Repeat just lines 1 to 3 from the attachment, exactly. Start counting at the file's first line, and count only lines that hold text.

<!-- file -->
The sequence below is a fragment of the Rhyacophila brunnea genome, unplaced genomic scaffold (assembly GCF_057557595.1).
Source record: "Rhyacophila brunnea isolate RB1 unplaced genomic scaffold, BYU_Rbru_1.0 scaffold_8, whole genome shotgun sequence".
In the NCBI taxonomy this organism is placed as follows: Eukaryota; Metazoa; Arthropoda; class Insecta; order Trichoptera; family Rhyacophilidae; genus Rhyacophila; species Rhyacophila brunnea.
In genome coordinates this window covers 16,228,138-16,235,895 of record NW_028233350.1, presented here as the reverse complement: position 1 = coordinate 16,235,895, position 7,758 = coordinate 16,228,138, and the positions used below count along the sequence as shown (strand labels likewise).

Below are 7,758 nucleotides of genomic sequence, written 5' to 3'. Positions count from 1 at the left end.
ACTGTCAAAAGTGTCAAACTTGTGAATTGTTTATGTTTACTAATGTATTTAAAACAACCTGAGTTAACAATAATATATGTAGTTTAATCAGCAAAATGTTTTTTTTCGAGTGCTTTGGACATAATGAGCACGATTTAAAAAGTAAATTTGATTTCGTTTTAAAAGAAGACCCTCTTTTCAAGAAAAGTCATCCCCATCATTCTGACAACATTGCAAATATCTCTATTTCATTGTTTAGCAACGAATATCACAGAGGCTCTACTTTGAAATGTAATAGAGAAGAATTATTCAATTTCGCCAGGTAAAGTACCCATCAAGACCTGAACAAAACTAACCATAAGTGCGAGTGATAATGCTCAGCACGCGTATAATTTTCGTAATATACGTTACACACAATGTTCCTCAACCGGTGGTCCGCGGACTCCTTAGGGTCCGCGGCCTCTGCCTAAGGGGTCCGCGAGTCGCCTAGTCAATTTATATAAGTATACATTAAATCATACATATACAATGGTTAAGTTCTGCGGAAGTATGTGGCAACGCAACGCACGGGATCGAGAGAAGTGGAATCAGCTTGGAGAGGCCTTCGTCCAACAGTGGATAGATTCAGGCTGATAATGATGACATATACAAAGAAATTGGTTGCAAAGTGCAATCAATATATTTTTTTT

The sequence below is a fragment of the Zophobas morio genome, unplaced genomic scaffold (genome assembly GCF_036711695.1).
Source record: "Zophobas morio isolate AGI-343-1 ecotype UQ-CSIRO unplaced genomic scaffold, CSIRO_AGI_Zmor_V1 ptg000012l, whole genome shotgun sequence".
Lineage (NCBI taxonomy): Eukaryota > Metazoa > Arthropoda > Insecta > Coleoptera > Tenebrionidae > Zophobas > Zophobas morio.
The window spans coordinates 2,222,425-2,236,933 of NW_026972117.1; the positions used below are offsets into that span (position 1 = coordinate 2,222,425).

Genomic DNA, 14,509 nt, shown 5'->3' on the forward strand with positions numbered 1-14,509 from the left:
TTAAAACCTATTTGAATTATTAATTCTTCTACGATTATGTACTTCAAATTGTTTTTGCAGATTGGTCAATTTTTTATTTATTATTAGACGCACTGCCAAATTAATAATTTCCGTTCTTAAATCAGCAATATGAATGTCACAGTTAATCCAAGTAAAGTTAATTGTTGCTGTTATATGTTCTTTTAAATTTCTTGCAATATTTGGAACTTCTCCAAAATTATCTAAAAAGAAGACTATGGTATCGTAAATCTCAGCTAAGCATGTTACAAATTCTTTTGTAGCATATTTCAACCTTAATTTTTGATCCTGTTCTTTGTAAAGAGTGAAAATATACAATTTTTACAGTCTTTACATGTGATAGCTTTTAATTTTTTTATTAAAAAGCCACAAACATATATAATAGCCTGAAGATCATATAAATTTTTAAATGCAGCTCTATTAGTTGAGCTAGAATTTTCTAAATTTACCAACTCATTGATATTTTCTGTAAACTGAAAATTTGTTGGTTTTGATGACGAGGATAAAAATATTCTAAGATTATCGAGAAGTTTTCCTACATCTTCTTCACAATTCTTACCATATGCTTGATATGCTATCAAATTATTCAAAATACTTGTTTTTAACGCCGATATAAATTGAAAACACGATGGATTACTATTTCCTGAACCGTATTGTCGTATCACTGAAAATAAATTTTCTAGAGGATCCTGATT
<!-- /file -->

The sequence below is a fragment of the Rhyacophila brunnea genome, unplaced genomic scaffold (assembly GCF_057557595.1).
Source record: "Rhyacophila brunnea isolate RB1 unplaced genomic scaffold, BYU_Rbru_1.0 scaffold_8, whole genome shotgun sequence".
In the NCBI taxonomy this organism is placed as follows: Eukaryota; Metazoa; Arthropoda; class Insecta; order Trichoptera; family Rhyacophilidae; genus Rhyacophila; species Rhyacophila brunnea.